What moves you? Children with disabilities and movement

Children with disabilities move considerably less than their peers without disabilities. Our aim is to improve participation in movement activities by creating two toolboxes. One toolbox focuses on changes in behaviour while the other toolbox focuses on the collaboration between child physiotherapists and neighbourhood sports coaches.


The purpose of the study ‘Wat beweegt jou?!’ (‘What moves you?’) is to develop and test two toolboxes that support children with disabilities and their parents to engage in movement activities. This is important because movement and exercise is beneficial for the proper development and general health of all children.

One toolbox focuses on changing behaviour on the basis of main themes (habits and impulses, knowing and discovering, seeing and understanding, desire and ability, doing and persevering). Paediatric physiotherapists can use these resources to support children with disabilities and their parents. Paediatric physiotherapists can use the second toolbox to improve the collaboration with neighbourhood sports coaches.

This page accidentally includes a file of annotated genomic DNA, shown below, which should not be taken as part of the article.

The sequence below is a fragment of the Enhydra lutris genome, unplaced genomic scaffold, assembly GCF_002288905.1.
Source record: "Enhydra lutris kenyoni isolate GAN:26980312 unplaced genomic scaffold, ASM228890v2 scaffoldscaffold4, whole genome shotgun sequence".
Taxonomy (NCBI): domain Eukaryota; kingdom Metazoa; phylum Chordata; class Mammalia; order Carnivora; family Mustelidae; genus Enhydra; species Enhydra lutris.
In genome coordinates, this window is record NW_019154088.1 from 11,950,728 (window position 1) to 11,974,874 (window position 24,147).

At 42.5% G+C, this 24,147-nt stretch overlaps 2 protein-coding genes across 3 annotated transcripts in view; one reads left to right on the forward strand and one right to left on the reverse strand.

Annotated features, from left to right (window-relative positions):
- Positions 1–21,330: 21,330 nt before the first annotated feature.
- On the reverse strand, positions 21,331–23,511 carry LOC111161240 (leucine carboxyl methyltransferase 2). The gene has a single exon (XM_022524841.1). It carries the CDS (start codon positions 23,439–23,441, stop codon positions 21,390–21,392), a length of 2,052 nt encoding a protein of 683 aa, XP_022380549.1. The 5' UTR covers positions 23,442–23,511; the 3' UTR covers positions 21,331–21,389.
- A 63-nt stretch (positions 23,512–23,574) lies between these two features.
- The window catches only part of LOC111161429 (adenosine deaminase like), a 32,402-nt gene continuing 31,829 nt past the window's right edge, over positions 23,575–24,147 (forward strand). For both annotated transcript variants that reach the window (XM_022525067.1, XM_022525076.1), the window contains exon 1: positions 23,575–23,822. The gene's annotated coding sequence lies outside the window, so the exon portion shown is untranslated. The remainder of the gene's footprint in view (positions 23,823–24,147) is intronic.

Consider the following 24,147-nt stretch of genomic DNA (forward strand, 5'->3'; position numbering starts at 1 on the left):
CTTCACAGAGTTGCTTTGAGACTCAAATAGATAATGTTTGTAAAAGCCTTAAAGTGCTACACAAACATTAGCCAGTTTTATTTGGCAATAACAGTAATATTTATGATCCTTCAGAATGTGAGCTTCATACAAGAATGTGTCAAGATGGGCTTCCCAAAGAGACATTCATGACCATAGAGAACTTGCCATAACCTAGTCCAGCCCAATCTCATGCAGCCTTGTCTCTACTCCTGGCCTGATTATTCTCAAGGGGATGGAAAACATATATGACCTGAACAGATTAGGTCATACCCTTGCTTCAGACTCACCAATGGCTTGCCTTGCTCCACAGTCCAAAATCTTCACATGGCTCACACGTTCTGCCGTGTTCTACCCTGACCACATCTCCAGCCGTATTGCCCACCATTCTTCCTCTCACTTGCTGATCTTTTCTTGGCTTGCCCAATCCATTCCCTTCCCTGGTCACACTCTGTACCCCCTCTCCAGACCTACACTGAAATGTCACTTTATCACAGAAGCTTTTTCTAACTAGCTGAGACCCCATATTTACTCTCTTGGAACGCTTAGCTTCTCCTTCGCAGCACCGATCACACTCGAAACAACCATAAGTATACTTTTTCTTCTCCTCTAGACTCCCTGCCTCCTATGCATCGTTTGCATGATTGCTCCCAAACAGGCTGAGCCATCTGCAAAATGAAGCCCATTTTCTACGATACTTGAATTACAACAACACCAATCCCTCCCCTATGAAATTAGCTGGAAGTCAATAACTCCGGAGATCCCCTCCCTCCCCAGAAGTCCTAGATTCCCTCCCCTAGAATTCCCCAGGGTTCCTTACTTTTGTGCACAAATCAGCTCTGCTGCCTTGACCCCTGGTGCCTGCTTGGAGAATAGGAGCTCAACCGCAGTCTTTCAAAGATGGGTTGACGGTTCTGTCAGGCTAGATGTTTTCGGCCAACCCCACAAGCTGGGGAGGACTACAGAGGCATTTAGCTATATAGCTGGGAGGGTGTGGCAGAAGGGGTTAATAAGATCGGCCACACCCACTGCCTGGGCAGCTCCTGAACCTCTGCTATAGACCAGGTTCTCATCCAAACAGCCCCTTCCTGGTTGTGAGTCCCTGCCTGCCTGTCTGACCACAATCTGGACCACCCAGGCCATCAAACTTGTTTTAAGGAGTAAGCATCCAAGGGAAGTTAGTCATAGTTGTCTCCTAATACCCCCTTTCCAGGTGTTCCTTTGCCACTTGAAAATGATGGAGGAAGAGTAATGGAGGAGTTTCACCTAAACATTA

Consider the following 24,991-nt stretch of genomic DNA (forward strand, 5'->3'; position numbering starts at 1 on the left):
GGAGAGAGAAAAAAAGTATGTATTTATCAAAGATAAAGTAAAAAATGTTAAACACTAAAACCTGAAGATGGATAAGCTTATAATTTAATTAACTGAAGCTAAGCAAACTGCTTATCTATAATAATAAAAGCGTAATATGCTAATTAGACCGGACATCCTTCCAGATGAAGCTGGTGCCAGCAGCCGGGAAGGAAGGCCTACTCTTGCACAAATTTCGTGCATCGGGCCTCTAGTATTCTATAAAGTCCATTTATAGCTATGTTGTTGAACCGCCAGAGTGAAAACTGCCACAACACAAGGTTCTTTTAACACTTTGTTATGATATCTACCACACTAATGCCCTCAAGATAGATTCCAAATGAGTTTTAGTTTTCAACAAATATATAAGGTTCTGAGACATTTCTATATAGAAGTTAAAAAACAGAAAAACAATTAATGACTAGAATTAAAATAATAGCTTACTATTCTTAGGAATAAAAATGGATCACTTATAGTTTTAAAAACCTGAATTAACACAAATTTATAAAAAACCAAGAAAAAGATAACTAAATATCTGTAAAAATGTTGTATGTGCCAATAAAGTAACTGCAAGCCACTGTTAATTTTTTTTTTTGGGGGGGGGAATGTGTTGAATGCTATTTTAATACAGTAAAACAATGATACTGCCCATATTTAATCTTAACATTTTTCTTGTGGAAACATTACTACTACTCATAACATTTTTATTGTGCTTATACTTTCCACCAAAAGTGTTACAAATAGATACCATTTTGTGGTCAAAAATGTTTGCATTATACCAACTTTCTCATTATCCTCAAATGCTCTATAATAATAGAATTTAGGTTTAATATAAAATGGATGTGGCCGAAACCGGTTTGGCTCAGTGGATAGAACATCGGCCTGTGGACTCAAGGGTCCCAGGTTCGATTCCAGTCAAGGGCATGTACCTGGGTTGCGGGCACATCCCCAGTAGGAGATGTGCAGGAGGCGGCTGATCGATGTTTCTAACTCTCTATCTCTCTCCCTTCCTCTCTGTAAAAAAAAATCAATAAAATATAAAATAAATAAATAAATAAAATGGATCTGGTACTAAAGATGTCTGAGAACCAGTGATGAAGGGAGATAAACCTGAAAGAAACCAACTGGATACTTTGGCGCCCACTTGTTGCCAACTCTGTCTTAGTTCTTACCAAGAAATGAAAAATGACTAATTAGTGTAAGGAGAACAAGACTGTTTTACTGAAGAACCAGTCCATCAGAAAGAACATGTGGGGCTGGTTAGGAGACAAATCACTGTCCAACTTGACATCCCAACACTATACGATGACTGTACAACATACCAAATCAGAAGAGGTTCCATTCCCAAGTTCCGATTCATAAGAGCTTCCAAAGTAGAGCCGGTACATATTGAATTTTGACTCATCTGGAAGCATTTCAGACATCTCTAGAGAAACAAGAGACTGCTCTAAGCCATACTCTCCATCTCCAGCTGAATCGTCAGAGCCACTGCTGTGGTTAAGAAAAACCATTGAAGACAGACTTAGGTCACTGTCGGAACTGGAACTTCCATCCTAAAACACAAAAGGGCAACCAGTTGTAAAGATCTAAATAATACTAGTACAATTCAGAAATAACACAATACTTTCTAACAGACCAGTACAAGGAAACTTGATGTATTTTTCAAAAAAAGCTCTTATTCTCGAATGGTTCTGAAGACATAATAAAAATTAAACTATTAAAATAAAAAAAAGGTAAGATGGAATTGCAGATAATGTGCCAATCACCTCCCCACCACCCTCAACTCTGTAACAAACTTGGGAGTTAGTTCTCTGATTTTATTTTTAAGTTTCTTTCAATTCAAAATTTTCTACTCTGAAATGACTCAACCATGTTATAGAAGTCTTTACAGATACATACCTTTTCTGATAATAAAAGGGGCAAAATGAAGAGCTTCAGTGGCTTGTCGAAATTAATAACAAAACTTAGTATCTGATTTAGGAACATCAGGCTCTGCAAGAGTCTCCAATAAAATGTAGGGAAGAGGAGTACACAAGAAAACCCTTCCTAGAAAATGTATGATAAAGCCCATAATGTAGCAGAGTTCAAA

This project is still ongoing. Intermediate results can be found on our website (in Dutch).


01 November 2018 - 01 October 2020


We are developing the toolboxes together with everyone involved. Afterwards, paediatric physiotherapy practices and organisations for neighbourhood sports coaches will be involved in a trial of the toolboxes. Based on their experience, these toolboxes will be improved and tested again. This will be a circular process.

The ‘What moves you?’ project is linked to the research activities of the ‘Kind met beperkingen en participatie in beweegactiviteiten’ (‘Child with disabilities and participation in movement activities’) project.

HU researchers involved in the research

Collaboration with knowledge partners

Look at the overview of all our partners.

We are funded by SIA-RAAK MKB.

Would you like to collaborate or do you have any questions?

Manon Bloemen

  • Researcher
  • Research group: Lifestyle and Health